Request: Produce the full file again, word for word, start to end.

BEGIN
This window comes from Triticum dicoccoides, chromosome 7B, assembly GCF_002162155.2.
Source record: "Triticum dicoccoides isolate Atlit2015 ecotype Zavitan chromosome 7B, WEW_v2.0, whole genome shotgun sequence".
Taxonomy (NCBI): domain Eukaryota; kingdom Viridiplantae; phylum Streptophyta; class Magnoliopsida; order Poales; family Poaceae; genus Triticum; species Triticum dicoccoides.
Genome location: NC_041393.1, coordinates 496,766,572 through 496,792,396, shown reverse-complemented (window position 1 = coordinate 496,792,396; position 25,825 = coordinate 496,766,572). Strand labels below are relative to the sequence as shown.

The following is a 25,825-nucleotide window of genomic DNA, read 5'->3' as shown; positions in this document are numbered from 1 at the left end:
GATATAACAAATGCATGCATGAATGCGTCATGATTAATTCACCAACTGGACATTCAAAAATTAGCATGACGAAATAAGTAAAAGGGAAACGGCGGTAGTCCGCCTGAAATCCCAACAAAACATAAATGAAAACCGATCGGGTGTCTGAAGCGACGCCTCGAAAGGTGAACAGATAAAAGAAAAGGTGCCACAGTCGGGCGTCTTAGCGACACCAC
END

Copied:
This window comes from Triticum dicoccoides, chromosome 7B, assembly GCF_002162155.2.
Source record: "Triticum dicoccoides isolate Atlit2015 ecotype Zavitan chromosome 7B, WEW_v2.0, whole genome shotgun sequence".
Taxonomy (NCBI): domain Eukaryota; kingdom Viridiplantae; phylum Streptophyta; class Magnoliopsida; order Poales; family Poaceae; genus Triticum; species Triticum dicoccoides.
Genome location: NC_041393.1, coordinates 496,766,572 through 496,792,396, shown reverse-complemented (window position 1 = coordinate 496,792,396; position 25,825 = coordinate 496,766,572). Strand labels below are relative to the sequence as shown.

The following is a 25,825-nucleotide window of genomic DNA, read 5'->3' as shown; positions in this document are numbered from 1 at the left end:
GATATAACAAATGCATGCATGAATGCGTCATGATTAATTCACCAACTGGACATTCAAAAATTAGCATGACGAAATAAGTAAAAGGGAAACGGCGGTAGTCCGCCTGAAATCCCAACAAAACATAAATGAAAACCGATCGGGTGTCTGAAGCGACGCCTCGAAAGGTGAACAGATAAAAGAAAAGGTGCCACAGTCGGGCGTCTTAGCGACACCAC